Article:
Former Maldivian President Abdulla Yameen Abdul Gayoom refused to answer questions when presented before the Disappearances and Deaths Commission on Tuesday, choosing instead to exercise his right to remain silent.
Yameen was summoned to the DDCom in connection to its investigation into the disappearance of Ahmed Rilwan Abdulla, a journalist who worked for Minivan News (later renamed Maldives Independent), in 2014.
He has been accused of obstructing the police investigation into the case.
DDCom member Misbah Abbas told Sun that Rilwan’s family, as well as the rest of the Maldivian people, would have wanted Yameen to respond to the allegation against him.
Misbah said the DDCom finds it regrettable that Yameen refused to cooperate, despite being given numerous opportunities to do so.
He said that the former Maldivian leader, instead of answering DDCom’s questions, chose to exercise his constitutional right to remain silent.
“The commission finds it regrettable that a person who served as the Head of State refused to cooperate and remained silent, despite being given multiple opportunities to do so when presented before the commission,” said Misbah.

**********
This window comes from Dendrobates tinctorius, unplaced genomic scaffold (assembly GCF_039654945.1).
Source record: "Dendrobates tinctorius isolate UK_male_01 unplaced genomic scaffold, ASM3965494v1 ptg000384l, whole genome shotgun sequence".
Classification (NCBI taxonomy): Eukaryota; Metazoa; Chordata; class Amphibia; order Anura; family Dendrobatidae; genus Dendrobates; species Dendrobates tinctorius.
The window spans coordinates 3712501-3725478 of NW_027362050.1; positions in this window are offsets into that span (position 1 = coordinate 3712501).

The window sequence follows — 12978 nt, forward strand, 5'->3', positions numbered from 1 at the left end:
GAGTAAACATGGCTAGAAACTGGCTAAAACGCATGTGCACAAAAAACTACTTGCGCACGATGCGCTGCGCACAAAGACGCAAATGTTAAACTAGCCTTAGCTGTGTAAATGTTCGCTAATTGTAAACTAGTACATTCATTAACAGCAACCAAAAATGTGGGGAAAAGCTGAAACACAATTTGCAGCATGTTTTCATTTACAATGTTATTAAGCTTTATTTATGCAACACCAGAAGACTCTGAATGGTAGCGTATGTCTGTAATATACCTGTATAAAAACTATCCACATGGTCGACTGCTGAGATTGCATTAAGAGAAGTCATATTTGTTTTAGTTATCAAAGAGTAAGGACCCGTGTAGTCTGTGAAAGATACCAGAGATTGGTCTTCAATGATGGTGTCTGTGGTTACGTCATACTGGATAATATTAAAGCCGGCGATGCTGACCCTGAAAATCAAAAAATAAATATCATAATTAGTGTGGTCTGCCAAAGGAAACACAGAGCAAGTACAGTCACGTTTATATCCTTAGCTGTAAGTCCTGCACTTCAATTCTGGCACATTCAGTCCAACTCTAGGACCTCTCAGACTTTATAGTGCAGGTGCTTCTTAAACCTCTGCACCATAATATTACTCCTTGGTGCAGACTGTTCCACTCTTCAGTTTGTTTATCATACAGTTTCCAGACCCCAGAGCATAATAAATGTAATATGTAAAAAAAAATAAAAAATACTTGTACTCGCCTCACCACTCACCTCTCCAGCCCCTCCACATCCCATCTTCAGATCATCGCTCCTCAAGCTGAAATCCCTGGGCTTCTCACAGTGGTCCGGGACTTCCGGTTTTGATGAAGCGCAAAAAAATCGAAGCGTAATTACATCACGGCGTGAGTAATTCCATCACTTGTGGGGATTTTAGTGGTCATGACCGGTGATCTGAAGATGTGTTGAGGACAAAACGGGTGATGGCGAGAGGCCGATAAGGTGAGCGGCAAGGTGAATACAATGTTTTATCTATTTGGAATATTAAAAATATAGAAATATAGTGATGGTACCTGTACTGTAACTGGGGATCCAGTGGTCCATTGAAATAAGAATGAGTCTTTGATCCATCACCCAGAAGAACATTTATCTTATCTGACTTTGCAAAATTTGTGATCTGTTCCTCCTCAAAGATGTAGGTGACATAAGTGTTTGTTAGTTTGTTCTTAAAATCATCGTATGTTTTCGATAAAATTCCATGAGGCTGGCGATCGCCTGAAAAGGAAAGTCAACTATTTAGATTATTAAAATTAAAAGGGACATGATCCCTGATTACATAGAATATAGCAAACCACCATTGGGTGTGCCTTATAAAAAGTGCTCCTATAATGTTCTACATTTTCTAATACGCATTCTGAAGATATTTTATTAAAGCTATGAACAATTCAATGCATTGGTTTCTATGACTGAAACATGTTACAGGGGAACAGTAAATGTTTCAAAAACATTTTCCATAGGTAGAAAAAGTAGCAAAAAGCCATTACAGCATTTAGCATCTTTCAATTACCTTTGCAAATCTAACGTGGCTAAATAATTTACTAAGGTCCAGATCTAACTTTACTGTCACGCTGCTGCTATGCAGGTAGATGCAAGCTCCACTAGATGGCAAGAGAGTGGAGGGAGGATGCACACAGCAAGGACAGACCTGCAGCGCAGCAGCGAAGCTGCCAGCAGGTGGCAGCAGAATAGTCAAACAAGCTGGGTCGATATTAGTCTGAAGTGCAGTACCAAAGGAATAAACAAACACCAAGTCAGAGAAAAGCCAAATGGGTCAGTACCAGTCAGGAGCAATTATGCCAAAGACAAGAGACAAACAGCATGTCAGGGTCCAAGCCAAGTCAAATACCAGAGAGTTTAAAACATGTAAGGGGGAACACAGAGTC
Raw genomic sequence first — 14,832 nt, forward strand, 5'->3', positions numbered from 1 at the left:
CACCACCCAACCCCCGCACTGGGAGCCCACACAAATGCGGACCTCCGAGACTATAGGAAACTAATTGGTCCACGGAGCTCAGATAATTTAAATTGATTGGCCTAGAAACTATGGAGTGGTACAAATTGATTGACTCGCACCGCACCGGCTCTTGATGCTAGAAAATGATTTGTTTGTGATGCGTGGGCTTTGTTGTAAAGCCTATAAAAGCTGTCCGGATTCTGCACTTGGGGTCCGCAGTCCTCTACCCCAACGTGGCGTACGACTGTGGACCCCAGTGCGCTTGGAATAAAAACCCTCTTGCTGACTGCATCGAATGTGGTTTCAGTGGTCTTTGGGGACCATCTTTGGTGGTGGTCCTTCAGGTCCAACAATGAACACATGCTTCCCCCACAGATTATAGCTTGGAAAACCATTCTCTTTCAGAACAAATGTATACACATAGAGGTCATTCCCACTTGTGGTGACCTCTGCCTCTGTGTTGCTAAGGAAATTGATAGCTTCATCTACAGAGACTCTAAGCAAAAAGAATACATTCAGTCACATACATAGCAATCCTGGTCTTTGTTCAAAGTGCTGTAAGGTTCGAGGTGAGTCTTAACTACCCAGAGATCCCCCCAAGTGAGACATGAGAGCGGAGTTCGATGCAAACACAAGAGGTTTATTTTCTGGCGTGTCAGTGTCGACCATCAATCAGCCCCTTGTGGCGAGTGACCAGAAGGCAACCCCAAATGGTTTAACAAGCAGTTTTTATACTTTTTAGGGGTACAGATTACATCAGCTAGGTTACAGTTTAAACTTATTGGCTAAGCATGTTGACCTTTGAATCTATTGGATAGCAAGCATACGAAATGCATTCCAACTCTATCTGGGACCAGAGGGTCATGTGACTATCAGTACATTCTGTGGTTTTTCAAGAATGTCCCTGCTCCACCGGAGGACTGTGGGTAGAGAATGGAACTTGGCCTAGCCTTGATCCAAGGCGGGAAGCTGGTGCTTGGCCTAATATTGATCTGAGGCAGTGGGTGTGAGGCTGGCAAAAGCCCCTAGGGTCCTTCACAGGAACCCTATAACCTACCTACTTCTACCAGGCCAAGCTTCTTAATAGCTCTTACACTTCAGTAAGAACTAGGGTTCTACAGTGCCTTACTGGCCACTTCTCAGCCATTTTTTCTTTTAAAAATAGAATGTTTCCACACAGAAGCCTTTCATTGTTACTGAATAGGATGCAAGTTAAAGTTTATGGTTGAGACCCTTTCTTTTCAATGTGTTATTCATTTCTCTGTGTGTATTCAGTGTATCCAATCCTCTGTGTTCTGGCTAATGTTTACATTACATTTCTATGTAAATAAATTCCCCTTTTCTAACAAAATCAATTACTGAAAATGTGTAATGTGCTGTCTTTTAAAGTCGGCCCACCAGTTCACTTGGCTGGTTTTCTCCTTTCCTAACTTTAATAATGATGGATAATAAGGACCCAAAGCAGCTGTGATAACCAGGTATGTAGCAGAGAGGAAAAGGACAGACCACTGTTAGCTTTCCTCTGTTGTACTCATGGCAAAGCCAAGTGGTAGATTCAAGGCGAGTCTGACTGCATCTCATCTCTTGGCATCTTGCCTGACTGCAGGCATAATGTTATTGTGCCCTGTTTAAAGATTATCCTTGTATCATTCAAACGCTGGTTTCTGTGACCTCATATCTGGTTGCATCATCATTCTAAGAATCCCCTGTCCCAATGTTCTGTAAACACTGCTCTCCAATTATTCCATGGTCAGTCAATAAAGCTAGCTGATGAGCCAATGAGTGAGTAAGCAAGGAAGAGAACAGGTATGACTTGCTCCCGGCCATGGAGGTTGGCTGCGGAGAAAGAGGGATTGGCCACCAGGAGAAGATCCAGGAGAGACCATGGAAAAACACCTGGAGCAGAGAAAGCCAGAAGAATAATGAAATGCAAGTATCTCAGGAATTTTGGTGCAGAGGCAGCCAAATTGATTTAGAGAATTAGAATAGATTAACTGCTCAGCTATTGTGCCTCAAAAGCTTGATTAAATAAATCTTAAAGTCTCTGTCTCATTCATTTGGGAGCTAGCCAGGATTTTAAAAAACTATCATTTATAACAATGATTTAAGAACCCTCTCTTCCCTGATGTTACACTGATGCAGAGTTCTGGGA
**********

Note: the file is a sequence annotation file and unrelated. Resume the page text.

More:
He said Yameen was summoned by the DDCom because it needed to make important clarifications with respect to the allegation against him.
Rilwan, 28, a journalist at Maldives Independent, was last seen on August 8, 2014. He is believed to have been abducted and murdered.
He was last seen boarding a ferry to suburban Hulhumale’ wearing a black shirt and pants and carrying a backpack.
No trace of him has been found since.
Preliminary investigative findings by DDCom show Rilwan was abducted and murdered. He was forced into a car while on his way to his apartment in Hulhumale’, forced on a boat registered to AA. Ukulhas, and killed and thrown overboard.
DDCom links the case with a group of Maldivian extremists affiliated with an international terrorist organization.
DDCom, a commission created by President Ibrahim Mohamed Solih to deliver his electoral pledge of delivering justice for victims of unsolved murders and enforced disappearances, has been repeatedly hit with criticism over lack of headway in its investigations.